Porting to unsupported SoC?

Mishaparem

New Member


Messages: 4

Hello all,
The wiki does not list support for the SoC that interests me. Now, I know I could just go out and buy something with one of the SoCs that IS supported, but I've got this great 10in, 10yo tablet, that, despite its age, has a killer battery (after I rooted and killed all the unnecessary processes). I could even keep it as is, but I recently got the itch to install BSD on it. Why? Eh, I dunno =). Anyhow, I was wondering if anyone could suggest a good place to start, in my quest to port FreeBSD to a new SoC.

Thanks in advance!

Info only, not an ad: (I'm not even sure it's possible to find these in decent condition anymore)
Tablet: Samsung Galaxy Note 10.1 2014 Edition
SoC: Exynos 5420

Update:
I actually just found this commit in SVN: 266943
Log Message:Add support for Exynos 5420 Octa - 8-core
Looks like the support is already there. That doesn't negate the original question though - I have an entire stack of mobile devices, and I'd still be interested to learn how to add support for other SoC's, plus... the commit is over 7 years old, and some updates might be in order.
 

mark_j

Daemon

Reaction score: 715
Messages: 1,244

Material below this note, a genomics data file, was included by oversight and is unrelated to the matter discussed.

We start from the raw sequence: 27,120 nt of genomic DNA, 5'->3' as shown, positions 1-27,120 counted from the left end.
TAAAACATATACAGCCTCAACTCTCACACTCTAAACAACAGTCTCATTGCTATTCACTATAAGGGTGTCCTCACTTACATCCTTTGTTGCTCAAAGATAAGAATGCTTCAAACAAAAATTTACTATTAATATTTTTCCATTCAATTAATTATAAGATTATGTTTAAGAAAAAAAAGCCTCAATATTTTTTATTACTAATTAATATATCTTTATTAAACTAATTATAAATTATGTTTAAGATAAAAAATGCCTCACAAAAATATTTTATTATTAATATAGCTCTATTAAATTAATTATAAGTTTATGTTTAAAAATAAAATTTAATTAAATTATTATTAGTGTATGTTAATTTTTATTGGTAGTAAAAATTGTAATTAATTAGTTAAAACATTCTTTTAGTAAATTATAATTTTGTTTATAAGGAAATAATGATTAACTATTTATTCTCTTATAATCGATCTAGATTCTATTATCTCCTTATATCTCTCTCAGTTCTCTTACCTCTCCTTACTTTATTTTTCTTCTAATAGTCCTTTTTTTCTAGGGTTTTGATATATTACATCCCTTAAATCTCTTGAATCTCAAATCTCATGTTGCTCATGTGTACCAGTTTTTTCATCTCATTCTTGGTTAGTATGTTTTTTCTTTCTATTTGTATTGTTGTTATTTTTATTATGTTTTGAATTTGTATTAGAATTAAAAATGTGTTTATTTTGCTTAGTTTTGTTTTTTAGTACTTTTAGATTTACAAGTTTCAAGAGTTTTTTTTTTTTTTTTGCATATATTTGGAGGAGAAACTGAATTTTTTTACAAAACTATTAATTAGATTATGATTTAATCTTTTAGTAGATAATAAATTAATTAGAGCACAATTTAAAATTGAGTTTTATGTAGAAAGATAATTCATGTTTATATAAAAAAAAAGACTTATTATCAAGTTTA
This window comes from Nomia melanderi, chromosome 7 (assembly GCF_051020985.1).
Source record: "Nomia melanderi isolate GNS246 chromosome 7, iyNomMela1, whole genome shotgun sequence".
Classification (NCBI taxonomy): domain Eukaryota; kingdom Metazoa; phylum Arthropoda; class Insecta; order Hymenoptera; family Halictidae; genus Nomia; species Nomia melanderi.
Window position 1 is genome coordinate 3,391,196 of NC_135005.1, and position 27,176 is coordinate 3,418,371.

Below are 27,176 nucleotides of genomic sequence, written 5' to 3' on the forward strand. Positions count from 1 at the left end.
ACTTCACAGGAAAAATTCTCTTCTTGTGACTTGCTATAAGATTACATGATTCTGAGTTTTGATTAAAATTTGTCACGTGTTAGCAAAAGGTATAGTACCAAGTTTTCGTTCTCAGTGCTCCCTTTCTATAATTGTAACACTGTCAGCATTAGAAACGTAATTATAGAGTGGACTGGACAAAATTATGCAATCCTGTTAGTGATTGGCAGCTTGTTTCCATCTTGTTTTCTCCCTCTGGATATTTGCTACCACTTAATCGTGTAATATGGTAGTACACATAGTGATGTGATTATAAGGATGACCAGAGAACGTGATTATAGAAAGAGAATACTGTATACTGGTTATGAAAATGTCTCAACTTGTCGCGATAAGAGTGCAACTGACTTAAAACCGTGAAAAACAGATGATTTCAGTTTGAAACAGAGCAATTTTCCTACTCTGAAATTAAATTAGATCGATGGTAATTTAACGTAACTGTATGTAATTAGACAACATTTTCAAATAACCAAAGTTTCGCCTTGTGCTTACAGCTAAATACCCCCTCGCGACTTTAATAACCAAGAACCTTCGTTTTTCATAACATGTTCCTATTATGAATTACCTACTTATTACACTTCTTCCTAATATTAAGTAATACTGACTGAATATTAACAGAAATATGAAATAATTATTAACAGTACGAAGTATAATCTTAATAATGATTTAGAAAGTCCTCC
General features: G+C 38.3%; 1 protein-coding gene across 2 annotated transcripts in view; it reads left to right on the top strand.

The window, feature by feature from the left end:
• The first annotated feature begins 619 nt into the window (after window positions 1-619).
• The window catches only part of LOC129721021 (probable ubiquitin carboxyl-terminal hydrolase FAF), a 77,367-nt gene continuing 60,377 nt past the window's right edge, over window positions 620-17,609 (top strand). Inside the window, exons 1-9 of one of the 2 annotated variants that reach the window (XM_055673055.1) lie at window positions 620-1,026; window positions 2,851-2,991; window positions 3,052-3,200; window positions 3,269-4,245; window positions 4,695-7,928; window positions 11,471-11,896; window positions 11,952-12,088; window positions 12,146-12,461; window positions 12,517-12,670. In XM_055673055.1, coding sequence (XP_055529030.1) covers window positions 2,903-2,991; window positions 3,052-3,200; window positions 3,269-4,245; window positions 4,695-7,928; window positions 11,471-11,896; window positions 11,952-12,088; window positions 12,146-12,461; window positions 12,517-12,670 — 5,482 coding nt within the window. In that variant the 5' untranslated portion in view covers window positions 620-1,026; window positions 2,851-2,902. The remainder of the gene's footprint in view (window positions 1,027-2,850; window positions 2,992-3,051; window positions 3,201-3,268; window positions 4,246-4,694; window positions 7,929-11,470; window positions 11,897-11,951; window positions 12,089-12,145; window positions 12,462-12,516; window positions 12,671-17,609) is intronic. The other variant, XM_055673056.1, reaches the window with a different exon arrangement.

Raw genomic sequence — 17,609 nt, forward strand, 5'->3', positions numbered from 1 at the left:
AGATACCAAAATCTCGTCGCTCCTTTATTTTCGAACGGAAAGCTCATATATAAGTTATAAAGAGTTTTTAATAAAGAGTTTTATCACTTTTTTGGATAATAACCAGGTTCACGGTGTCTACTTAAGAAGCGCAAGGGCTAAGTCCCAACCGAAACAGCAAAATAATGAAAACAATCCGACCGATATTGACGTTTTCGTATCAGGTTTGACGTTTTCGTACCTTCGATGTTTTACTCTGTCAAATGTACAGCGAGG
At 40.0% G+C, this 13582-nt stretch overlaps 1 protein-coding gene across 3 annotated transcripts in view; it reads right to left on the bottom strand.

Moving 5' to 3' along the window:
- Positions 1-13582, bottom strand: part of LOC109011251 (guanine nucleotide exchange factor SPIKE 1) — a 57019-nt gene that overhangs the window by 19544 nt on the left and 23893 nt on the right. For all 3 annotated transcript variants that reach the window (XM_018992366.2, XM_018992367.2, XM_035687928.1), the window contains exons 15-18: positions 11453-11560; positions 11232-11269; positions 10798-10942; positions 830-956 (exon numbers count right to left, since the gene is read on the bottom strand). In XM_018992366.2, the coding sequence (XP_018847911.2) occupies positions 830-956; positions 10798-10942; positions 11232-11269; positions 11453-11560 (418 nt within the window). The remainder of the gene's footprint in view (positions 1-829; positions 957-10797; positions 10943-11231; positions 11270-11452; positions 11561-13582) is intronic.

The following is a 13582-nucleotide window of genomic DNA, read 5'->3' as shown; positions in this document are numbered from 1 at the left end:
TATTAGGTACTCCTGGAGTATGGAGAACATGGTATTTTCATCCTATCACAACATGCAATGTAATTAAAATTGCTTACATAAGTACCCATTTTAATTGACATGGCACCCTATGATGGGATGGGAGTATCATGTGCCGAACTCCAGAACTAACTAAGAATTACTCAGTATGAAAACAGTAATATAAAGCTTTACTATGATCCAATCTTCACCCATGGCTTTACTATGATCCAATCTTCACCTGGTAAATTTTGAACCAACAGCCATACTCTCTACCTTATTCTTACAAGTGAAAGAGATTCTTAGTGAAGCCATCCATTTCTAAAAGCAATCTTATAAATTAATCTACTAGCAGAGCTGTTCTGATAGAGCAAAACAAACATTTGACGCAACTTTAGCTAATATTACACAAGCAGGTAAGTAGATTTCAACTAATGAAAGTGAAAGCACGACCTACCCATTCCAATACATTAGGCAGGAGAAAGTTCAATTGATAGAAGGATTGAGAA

Yes, probably the Wiki is ... out of date.
I see device tree bindings for the Exynos SoC USB, Clock, ADC etc in 13 but no conf files, so you are correct.

I remember it being in a previous version because I was also going to experiment (never got around to it)

Anyway, I just checked our 11.4 server and sure enough it's there. I don't have time to check for why it was removed (my guess is no one wanted to support it) but it looks to be a functional conf file with appropriate samsung files.

So grab 11.4 and try it.
 

escape

Member

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Messages: 76

The previous answer must be the processor architecture. The 8-cores is not common but the ARM (at least aarch64) devices are popular. The packages can be upgraded prebuilt. You have a 32-bit "arm" device according to the Wiki link.

For what it is forth, a fast try would be to find a ready made 32-bit image and to try it first. The u-boot suitable for the device may be found from the ports sysutils/u-boot* . If EFI is ok. Just write the image and add the u-boot as in the pkg-descr:

Code:
To install this bootloader on an sdcard just do:
dd if=/usr/local/share/u-boot/u-boot-*/<uboot-file>.bin of=/path/to/sdcarddevice bs=128k seek=1 conv=sync

Sometimes the device may provide some small memory device on board to use to install the boot loader. How the device boots and where (and how) to install the boot loader, I do not know. If you find out how and where the device finds the boot loader, the information would be helpful to others too.

It would be nice to find a more official U-Boot repository to get some more support.
 

astyle

Daemon

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Messages: 1,119